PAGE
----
The Sunday Mail
GOVERNMENT will continue to double down on its re-engagement policy notwithstanding the negative attempts by some British legislators to continue isolating Zimbabwe, a senior Government official has said.
Information, Publicity and Broadcasting Services Permanent Secretary Mr Nick Mangwana said views of British legislators such as Kate Hoey – a known partner of hostile groups such as ZimVirgil and Restoration of Human Rights (ROHR) – cannot be considered as objective.
Heoy, together with other British MPs such as Nicholas Soames and John Howell, moved a motion in the British parliament last week to debate Zimbabwe’s re-engagement efforts.
“Her (Hoey) utterances in the build up to the 30 July elections are instructive. Her hostility to the party (Zanu-PF) of Government is on record and her ignorant campaign is not informed by a love for this country, but by her hatred to the association her Labour Party has with those on the opposite side of our politics.
“By now she should be aware that this idea of campaigning to keep Zimbabwe in the cold has been discredited. It’s a blunt instrument that has proved to impact more against the vulnerable of any society than the governing elite,” said Mr Mangwana.
Illegal sanctions against Zimbabwe, he added, continue to take a heavy toll on vulnerable and ordinary members of society.
“It is comforting (that) the British government has taken a more measured approach and respects our mutual desire for rapprochement. We also take note that Zimbabwe has its fair share of eccentric Members of Parliament who can come up with unenlightened utterances about foreign countries. “The same way such ignorant utterances don’t reflect policy positions of the Government of Zimbabwe is the way utterances by Katey Hoey should be taken,” he said.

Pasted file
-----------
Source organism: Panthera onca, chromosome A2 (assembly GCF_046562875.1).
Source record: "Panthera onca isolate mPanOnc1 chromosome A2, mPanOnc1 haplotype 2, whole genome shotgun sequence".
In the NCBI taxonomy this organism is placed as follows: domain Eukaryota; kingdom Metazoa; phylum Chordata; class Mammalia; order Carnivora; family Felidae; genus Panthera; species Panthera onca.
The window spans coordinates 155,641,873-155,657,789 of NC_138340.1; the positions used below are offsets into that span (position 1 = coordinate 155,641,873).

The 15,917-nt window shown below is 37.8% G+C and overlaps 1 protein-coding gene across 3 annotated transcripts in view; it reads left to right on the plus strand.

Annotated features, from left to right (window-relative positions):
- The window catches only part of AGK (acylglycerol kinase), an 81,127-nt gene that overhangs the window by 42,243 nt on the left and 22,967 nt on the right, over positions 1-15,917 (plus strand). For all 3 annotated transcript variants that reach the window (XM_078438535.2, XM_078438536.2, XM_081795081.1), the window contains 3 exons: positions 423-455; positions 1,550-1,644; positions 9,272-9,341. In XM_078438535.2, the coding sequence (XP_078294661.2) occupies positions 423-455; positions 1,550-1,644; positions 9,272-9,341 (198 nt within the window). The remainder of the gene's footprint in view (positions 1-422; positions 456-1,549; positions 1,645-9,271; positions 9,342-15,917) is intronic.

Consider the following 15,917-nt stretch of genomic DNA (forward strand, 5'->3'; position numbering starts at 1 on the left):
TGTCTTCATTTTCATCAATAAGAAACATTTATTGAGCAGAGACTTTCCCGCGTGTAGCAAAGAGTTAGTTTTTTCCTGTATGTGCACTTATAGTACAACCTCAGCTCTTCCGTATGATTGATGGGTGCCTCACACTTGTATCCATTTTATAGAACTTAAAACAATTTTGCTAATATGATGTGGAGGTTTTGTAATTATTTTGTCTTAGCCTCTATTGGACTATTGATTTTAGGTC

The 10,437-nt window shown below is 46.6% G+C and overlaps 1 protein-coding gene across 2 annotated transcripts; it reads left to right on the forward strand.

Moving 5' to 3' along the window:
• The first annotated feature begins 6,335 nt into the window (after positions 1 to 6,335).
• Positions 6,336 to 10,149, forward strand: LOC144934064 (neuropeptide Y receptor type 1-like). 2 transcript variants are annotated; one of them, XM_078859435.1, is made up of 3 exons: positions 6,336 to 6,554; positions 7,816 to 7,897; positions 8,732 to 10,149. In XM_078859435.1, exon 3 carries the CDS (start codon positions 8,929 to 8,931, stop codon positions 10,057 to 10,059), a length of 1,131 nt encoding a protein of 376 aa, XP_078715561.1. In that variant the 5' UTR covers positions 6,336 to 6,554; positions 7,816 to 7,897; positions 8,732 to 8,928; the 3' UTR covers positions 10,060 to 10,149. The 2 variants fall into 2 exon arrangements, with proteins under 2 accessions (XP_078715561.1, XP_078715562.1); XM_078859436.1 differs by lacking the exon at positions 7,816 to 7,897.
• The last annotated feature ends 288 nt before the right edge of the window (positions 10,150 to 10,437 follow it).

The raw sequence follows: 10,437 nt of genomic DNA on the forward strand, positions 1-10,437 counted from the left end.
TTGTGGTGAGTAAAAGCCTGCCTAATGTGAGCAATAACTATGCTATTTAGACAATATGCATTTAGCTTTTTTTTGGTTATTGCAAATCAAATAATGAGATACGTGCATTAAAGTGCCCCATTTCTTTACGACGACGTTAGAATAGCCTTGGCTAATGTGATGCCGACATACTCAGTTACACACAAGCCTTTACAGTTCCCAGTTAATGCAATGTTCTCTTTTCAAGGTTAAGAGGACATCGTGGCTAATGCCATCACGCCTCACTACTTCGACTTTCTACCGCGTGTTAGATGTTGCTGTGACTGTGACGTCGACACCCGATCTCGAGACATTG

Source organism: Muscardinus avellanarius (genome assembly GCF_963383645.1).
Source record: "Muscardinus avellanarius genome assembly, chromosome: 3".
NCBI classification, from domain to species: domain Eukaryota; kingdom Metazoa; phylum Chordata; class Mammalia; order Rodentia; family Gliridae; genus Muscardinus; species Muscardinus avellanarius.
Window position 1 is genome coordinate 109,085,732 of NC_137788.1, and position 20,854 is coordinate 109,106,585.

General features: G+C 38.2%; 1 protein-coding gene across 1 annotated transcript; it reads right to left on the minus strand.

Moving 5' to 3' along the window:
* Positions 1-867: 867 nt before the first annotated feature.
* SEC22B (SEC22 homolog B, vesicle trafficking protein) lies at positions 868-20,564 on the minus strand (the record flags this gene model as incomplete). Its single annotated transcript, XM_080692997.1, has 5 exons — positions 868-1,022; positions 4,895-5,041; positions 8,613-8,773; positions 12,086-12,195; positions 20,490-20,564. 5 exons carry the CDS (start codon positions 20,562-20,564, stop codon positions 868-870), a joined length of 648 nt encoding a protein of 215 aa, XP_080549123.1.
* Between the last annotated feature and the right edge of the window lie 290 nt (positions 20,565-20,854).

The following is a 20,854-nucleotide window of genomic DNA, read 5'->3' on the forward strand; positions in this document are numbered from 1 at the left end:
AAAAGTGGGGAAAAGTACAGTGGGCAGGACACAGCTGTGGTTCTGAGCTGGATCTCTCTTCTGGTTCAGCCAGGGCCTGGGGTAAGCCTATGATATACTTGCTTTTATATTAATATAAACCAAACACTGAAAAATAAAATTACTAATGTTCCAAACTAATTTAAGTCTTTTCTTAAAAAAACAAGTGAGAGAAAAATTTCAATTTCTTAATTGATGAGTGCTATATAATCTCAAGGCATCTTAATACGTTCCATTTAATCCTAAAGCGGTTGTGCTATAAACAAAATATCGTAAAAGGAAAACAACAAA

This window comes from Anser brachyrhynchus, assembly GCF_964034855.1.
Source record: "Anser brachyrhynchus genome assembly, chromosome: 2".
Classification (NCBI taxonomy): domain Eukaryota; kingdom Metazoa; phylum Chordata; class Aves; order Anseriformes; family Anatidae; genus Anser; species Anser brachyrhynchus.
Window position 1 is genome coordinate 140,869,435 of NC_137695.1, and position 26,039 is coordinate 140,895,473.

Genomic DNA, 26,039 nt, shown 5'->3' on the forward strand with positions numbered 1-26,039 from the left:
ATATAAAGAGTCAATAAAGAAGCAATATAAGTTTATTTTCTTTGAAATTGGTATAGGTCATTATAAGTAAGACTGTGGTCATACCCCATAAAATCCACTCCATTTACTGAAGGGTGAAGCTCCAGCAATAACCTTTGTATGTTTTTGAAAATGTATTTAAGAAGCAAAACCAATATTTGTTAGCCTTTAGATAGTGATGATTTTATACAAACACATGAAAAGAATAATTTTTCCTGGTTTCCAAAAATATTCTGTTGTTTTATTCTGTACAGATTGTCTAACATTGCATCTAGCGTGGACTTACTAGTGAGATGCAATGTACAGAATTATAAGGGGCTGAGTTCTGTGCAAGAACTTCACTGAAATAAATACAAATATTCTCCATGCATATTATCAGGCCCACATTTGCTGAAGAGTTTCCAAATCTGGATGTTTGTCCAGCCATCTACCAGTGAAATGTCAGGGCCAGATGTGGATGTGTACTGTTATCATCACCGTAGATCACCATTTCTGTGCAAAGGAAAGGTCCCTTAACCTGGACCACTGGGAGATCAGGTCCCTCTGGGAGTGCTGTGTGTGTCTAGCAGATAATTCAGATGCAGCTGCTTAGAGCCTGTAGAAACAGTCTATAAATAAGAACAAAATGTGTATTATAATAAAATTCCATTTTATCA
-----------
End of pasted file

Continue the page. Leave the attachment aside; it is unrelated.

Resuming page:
“We of course take note of her position as chair of the portfolio committee on Zimbabwe, but that does not elevate her utterances any higher than that of a crusader obsessing on her loathing of the party of Government and its leadership. There are no surprises there.”
President Emmerson Mnangagwa has made engagement and re-engagement efforts a cornerstone of his foreign policy, which is designed to reintegrate Zimbabwe in the global family of nations and promote mutually beneficial bilateral and multilateral relations.
Isolation, according to Mr Mangwana, is not an option.
Government will, therefore, continue interfacing and trading with countries that are willing to forge relations with Harare. “Whilst as a sovereign country we will do all that serves the interests our people, we will not bend backwards to appease anyone in any way that jeopardises our national interests,” he said.
“We are looking for trading partnerships and when we say our country is ‘Open for Business’, we are clearly saying the relationships we seek our mutually beneficial. This is the basis of our policy.”
The President recently visited Eurasia, where he signed several deals in mining, agriculture, transport and infrastructure development.